Example 6:  A student works three or four days each week for more than six months during his studies in a foreign country. The six-month rule may be applicable in this case because the student works continuously and on a regular basis for at least six months during a stay outside Finland. The prerequisite is that the country of work has the right to tax the salary under a tax treaty.

Another prerequisite is that the country of work has the right to tax the income. Some of the tax treaties contain provisions that restrict the right of the country of study to tax the income of students and trainees.  These tax relief arrangements are detailed in section 3.3 above.  As regards postgraduate students, it should also be noted that not all countries define researchers and students in the same manner.  For example, the country of study may consider a Finnish researcher a student and vice versa. The interpretation of the country of study is decisive in this matter.

Example 7: A student living in Finland is in practical training in France.  The student stays in France for more than six months. Under Article 20 of the tax treaty between Finland and France (student article), France may not tax the salary received from the practical training.  The salary is not tax-exempt in Finland under the six-month rule because the country of work (France) does not have the right to tax the income.

6 Social security contributions

Provisions on social security fall within the remit of the Finnish Centre for Pensions (ETK) and the Social Insurance Institution of Finland (Kela). For more information about social insurance, see www.etk.fi and www.kela.fi.

Health insurance in Finland is based on living or working in Finland. A foreign citizen living in Finland for the purpose of studying will not become eligible for Finnish health insurance on account of living in Finland. A student or trainee coming to Finland may in most cases become eligible for Finnish health insurance from the moment of moving to Finland if the move to Finland is considered permanent or the individual in question will work in Finland for at least four (4) months.  In such cases, the employer must pay the employer’s health insurance contribution to the Finnish Tax Administration.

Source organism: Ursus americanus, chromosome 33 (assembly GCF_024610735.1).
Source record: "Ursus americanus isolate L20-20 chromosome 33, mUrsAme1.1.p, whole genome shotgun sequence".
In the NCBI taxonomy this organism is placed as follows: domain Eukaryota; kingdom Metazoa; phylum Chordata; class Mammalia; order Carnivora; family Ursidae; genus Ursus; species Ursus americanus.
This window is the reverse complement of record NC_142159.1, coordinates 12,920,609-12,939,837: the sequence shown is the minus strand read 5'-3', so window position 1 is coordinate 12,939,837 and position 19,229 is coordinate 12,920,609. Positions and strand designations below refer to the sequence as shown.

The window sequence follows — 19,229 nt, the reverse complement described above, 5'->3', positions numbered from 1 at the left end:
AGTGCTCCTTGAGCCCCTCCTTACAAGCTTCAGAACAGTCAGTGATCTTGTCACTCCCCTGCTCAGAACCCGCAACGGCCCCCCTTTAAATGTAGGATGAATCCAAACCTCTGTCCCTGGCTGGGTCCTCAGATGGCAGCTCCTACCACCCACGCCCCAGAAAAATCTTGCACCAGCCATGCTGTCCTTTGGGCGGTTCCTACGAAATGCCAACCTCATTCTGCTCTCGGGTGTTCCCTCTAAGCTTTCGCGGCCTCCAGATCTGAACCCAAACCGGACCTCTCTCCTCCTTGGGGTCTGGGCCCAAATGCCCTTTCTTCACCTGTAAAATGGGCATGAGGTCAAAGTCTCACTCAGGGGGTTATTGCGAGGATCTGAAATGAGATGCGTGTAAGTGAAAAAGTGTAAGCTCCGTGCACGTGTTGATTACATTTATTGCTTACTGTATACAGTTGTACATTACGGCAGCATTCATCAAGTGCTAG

In Finland, the health insurance contribution of an individual with health insurance coverage (daily allowance contribution and healthcare contribution) is included in the withholding tax. Otherwise, the employer must withhold both the tax at source and the health insurance contribution from the salary. If the health insurance contribution is based on the income subject to tax at source, the contributions are based on the gross salary exclusive of any tax-at-source deduction or the student tax relief.

In addition to the health insurance contributions, the employer may also have to pay earnings-related pension contribution (for employees aged 18 and over), unemployment insurance contribution (for employees aged 17 and over) and the accident insurance contribution. Employers may also have to withhold the employee’s pension and unemployment contributions. The employer will pay the contributions referred to above to appropriate insurance institutions.

However, no contributions need to be paid if an individual coming from the EU/EEA area or Switzerland presents the A1/E101 certificate issued by their country of residence or a corresponding certificate issued by a country that has a social security agreement with Finland.

If the salary of the individual coming to Finland is below the level laid out in a collective agreement or, in a situation where there is no collective agreement, less than 1,187 euros/month (in 2017) or if they work less than 18 hours/week, the individual in question is usually not eligible for Finnish health insurance on the basis of work. In such cases the employer is not liable to pay the employer’s health insurance contribution or collect the health insurance contribution from the employee.